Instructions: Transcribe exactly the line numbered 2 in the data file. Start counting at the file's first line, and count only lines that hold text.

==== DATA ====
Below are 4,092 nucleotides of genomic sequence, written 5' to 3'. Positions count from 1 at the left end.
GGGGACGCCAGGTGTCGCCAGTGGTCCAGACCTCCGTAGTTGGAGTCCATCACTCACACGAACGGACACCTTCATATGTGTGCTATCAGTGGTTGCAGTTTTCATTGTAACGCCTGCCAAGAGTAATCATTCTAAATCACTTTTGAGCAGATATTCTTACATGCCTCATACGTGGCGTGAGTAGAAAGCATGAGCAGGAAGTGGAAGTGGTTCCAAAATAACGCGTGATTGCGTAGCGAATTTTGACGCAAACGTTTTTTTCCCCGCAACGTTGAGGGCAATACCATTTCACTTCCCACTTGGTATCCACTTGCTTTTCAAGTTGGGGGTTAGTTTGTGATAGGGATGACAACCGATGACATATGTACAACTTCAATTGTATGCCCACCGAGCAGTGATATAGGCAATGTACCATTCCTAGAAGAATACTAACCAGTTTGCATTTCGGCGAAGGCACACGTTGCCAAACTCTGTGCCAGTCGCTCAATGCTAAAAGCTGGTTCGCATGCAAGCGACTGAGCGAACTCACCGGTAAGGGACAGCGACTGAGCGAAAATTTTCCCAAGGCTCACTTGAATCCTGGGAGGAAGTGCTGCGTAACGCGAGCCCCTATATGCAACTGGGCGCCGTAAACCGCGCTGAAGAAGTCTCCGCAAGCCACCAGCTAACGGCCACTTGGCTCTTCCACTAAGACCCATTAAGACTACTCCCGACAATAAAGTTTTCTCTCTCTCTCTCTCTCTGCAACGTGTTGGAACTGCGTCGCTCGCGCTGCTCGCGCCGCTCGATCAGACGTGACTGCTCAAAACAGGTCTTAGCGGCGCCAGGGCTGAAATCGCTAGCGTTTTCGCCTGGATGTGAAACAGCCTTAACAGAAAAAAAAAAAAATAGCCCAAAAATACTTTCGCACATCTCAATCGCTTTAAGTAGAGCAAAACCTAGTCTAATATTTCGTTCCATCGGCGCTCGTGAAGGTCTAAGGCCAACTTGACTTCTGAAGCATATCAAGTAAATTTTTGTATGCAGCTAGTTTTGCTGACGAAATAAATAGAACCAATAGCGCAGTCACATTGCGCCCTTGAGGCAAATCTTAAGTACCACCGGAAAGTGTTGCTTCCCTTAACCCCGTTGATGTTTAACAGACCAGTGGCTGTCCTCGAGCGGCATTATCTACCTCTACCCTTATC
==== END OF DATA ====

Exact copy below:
GGGGACGCCAGGTGTCGCCAGTGGTCCAGACCTCCGTAGTTGGAGTCCATCACTCACACGAACGGACACCTTCATATGTGTGCTATCAGTGGTTGCAGTTTTCATTGTAACGCCTGCCAAGAGTAATCATTCTAAATCACTTTTGAGCAGATATTCTTACATGCCTCATACGTGGCGTGAGTAGAAAGCATGAGCAGGAAGTGGAAGTGGTTCCAAAATAACGCGTGATTGCGTAGCGAATTTTGACGCAAACGTTTTTTTCCCCGCAACGTTGAGGGCAATACCATTTCACTTCCCACTTGGTATCCACTTGCTTTTCAAGTTGGGGGTTAGTTTGTGATAGGGATGACAACCGATGACATATGTACAACTTCAATTGTATGCCCACCGAGCAGTGATATAGGCAATGTACCATTCCTAGAAGAATACTAACCAGTTTGCATTTCGGCGAAGGCACACGTTGCCAAACTCTGTGCCAGTCGCTCAATGCTAAAAGCTGGTTCGCATGCAAGCGACTGAGCGAACTCACCGGTAAGGGACAGCGACTGAGCGAAAATTTTCCCAAGGCTCACTTGAATCCTGGGAGGAAGTGCTGCGTAACGCGAGCCCCTATATGCAACTGGGCGCCGTAAACCGCGCTGAAGAAGTCTCCGCAAGCCACCAGCTAACGGCCACTTGGCTCTTCCACTAAGACCCATTAAGACTACTCCCGACAATAAAGTTTTCTCTCTCTCTCTCTCTCTGCAACGTGTTGGAACTGCGTCGCTCGCGCTGCTCGCGCCGCTCGATCAGACGTGACTGCTCAAAACAGGTCTTAGCGGCGCCAGGGCTGAAATCGCTAGCGTTTTCGCCTGGATGTGAAACAGCCTTAACAGAAAAAAAAAAAAATAGCCCAAAAATACTTTCGCACATCTCAATCGCTTTAAGTAGAGCAAAACCTAGTCTAATATTTCGTTCCATCGGCGCTCGTGAAGGTCTAAGGCCAACTTGACTTCTGAAGCATATCAAGTAAATTTTTGTATGCAGCTAGTTTTGCTGACGAAATAAATAGAACCAATAGCGCAGTCACATTGCGCCCTTGAGGCAAATCTTAAGTACCACCGGAAAGTGTTGCTTCCCTTAACCCCGTTGATGTTTAACAGACCAGTGGCTGTCCTCGAGCGGCATTATCTACCTCTACCCTTATC